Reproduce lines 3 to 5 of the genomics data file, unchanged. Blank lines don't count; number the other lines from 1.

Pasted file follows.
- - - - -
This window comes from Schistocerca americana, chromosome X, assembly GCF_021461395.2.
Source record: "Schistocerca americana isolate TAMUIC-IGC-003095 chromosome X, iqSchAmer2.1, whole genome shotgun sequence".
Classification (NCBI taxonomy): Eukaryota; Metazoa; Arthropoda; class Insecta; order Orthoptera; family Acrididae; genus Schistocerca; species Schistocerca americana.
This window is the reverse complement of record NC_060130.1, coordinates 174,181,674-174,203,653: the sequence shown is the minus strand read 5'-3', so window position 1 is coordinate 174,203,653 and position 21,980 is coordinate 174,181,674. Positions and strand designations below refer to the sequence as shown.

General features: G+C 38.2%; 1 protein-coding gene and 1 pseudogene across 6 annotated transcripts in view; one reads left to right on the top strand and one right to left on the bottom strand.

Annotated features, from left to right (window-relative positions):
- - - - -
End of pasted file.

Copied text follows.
Classification (NCBI taxonomy): Eukaryota; Metazoa; Arthropoda; class Insecta; order Orthoptera; family Acrididae; genus Schistocerca; species Schistocerca americana.
This window is the reverse complement of record NC_060130.1, coordinates 174,181,674-174,203,653: the sequence shown is the minus strand read 5'-3', so window position 1 is coordinate 174,203,653 and position 21,980 is coordinate 174,181,674. Positions and strand designations below refer to the sequence as shown.

General features: G+C 38.2%; 1 protein-coding gene and 1 pseudogene across 6 annotated transcripts in view; one reads left to right on the top strand and one right to left on the bottom strand.